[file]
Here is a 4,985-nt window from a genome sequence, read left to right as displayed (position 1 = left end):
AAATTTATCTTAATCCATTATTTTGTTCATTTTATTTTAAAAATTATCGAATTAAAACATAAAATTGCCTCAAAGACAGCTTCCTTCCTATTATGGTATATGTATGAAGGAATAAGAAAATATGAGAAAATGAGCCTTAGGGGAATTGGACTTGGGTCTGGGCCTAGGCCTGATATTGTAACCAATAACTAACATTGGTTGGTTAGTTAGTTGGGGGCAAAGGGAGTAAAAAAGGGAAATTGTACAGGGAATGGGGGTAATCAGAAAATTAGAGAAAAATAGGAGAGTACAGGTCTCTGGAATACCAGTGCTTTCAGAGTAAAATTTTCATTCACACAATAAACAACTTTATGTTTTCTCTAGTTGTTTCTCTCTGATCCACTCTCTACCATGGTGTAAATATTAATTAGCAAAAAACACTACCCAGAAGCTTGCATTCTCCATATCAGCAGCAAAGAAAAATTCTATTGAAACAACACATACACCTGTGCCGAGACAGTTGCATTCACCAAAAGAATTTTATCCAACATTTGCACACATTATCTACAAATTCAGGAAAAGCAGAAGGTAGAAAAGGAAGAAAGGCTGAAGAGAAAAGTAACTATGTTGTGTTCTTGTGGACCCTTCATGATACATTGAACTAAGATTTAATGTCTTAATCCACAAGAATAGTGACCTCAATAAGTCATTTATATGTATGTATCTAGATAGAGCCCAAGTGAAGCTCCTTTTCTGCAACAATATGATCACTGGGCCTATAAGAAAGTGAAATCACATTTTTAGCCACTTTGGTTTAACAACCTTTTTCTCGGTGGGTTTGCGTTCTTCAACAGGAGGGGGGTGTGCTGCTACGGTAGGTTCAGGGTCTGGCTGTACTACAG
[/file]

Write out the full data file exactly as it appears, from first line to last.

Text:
Here is a 4,985-nt window from a genome sequence, read left to right as displayed (position 1 = left end):
AAATTTATCTTAATCCATTATTTTGTTCATTTTATTTTAAAAATTATCGAATTAAAACATAAAATTGCCTCAAAGACAGCTTCCTTCCTATTATGGTATATGTATGAAGGAATAAGAAAATATGAGAAAATGAGCCTTAGGGGAATTGGACTTGGGTCTGGGCCTAGGCCTGATATTGTAACCAATAACTAACATTGGTTGGTTAGTTAGTTGGGGGCAAAGGGAGTAAAAAAGGGAAATTGTACAGGGAATGGGGGTAATCAGAAAATTAGAGAAAAATAGGAGAGTACAGGTCTCTGGAATACCAGTGCTTTCAGAGTAAAATTTTCATTCACACAATAAACAACTTTATGTTTTCTCTAGTTGTTTCTCTCTGATCCACTCTCTACCATGGTGTAAATATTAATTAGCAAAAAACACTACCCAGAAGCTTGCATTCTCCATATCAGCAGCAAAGAAAAATTCTATTGAAACAACACATACACCTGTGCCGAGACAGTTGCATTCACCAAAAGAATTTTATCCAACATTTGCACACATTATCTACAAATTCAGGAAAAGCAGAAGGTAGAAAAGGAAGAAAGGCTGAAGAGAAAAGTAACTATGTTGTGTTCTTGTGGACCCTTCATGATACATTGAACTAAGATTTAATGTCTTAATCCACAAGAATAGTGACCTCAATAAGTCATTTATATGTATGTATCTAGATAGAGCCCAAGTGAAGCTCCTTTTCTGCAACAATATGATCACTGGGCCTATAAGAAAGTGAAATCACATTTTTAGCCACTTTGGTTTAACAACCTTTTTCTCGGTGGGTTTGCGTTCTTCAACAGGAGGGGGGTGTGCTGCTACGGTAGGTTCAGGGTCTGGCTGTACTACAG